Glen Canyon Bridge & Dam, Page, Arizona

I continue to have an on and off relationship with Twitter. It’s been fun to talk with other developers and reach people directly, but a huge part of the network is sorting through the signal-to-noise echo chamber. It doesn’t make sense to sit on Twitter all day trying to respond to everything; work needs to be done too!

Then there’s my reading. I read a lot. And I run into all kinds of cool stuff I want to share, and Twitter is the most natural place to share it, but of course that always ends up with Saturdays where I dump four dozen links in the span of a few hours… I hate it when other people do that, so rather than spamming everyone who follows me I’ve pretty much stopped sharing.

Until now.

Buffer to Spread Around the Outbursts I found an app called Buffer ( that sits in front of your twitter account and collects your tweets into a “buffer”, then sends them out on a schedule. So you can have a backlog of messages filter out slowly over a day instead of shoving them all out at once.

So my workflow with Twitter now is to monitor it (using Growl, of course) and have conversations where I can. I’ve met some incredible people using Twitter and made more than a few fun connections, and hope to keep building that over time. Whenever I read something interesting I’ll drop it into Buffer, and anyone who is interested can see those links without getting spammed all at once. I think it’s win-win.

Present in More Time Zones At first night times were lonely when I came out west, since 9pm for me is midnight for friends back home, it got pretty quiet fast. I’ve since made more friends on the west coast, but I came away with a fresh appreciation of how easy it is to get disconnected from our core tribes because of time zones.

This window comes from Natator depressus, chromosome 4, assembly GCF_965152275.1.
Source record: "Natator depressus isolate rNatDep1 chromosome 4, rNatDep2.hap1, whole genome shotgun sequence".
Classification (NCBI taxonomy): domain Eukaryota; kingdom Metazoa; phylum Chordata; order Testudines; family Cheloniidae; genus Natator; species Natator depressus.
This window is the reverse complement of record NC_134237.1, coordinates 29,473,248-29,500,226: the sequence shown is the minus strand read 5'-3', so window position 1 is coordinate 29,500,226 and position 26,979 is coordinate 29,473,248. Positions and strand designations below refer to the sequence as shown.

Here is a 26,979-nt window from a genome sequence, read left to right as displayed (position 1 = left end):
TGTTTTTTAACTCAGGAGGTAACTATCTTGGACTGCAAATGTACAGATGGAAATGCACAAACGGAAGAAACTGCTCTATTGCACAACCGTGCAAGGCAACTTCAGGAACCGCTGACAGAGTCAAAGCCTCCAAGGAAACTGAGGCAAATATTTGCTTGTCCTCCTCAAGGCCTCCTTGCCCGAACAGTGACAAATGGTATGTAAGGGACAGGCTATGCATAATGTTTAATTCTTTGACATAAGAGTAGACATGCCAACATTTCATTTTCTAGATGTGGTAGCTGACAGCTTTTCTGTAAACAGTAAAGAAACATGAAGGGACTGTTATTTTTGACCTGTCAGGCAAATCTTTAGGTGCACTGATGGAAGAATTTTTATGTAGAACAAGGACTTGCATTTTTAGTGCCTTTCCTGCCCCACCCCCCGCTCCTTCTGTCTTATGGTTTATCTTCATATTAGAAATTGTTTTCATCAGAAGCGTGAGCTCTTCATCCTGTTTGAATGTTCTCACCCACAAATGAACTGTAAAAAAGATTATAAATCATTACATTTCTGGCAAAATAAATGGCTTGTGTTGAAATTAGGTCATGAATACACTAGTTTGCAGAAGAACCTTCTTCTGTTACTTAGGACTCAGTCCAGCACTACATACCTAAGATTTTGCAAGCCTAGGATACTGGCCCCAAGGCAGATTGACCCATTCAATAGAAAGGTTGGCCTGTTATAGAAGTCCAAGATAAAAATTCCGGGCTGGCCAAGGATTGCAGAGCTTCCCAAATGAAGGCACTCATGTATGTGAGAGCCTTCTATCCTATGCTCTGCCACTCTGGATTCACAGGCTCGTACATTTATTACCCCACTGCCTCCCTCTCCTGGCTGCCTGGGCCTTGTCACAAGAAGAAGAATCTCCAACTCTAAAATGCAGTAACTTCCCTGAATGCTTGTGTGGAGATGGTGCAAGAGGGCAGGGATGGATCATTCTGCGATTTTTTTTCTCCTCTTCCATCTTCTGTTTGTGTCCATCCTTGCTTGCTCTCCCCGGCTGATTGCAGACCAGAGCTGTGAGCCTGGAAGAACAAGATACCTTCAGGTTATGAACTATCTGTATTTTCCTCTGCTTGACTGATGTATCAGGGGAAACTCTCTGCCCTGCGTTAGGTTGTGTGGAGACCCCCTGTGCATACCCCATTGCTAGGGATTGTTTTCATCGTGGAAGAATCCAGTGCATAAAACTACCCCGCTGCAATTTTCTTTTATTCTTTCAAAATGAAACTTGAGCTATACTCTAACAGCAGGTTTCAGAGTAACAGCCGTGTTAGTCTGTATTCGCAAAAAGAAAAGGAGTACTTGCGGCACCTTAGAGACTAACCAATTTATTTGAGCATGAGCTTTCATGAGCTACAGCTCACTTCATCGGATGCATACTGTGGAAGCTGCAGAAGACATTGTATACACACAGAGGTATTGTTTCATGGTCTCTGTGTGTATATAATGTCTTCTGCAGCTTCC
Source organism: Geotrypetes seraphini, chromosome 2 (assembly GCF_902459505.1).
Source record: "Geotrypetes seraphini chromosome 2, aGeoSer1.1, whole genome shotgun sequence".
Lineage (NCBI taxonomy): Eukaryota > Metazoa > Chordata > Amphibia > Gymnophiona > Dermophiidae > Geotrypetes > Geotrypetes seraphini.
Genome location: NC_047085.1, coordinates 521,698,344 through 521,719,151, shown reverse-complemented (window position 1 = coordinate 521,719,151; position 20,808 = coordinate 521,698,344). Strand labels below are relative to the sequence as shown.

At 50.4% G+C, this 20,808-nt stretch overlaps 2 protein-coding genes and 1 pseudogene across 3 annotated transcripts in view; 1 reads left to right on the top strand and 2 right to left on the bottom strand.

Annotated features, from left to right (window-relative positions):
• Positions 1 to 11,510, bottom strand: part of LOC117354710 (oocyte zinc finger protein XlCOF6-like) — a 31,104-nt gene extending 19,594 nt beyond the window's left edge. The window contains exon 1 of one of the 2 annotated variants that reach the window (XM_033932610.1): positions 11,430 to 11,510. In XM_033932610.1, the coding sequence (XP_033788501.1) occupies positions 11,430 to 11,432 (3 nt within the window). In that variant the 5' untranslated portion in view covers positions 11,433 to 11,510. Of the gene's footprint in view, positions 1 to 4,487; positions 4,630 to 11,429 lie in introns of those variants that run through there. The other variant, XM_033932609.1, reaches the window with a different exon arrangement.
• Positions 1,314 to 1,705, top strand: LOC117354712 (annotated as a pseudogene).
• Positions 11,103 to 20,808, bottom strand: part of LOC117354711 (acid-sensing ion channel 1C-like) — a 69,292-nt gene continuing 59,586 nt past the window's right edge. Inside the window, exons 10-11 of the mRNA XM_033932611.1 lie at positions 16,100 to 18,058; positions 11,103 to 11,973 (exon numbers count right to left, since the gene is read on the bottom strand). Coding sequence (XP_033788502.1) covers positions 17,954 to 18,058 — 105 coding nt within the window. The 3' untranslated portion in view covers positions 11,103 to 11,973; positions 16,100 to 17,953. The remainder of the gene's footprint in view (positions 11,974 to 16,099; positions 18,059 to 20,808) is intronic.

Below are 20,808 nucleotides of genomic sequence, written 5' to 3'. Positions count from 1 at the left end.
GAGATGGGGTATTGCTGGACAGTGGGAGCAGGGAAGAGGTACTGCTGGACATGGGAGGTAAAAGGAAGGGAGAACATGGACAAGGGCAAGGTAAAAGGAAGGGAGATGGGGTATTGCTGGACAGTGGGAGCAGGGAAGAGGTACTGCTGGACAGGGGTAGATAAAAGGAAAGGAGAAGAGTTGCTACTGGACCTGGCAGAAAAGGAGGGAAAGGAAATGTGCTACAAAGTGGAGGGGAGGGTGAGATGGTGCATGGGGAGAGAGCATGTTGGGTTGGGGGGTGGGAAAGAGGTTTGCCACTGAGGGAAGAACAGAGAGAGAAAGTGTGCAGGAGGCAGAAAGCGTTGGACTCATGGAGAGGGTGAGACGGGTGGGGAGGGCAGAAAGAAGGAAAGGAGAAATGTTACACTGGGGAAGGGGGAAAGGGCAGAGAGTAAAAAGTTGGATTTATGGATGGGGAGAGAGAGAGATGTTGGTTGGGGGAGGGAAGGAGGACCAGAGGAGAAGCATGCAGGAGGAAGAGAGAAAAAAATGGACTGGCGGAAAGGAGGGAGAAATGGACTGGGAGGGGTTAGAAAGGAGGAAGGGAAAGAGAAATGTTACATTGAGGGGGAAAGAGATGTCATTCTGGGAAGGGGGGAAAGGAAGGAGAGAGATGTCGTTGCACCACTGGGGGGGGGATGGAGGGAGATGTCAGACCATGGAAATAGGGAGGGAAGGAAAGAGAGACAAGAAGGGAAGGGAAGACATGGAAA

Since I started using Buffer I’ve noticed more activity from my contacts in Europe and Australia. Of course I’m asleep when Buffer sends out one of my stored tweets at 3am, but sometimes it’s sparked conversations I’m able to pick up when I wake up in the morning. Although there is a high latency in those communications, I feel more connected than ever to some old friends who I might not have otherwise interacted with so frequently.

In the End, Connections Matter Most The strongest takeaway theme that seems to be cropping up again and again lately has been the difference between technology and communication. It’s very easy, especially coming from a technical background, to fall in love with a design, a language, a piece of software. The magic comes from the conversations that get enabled by these advances. There’s no reason to put up a web site or build an application if it doesn’t solve some problem - if we build something for the sake of doing it, are we building something that will last?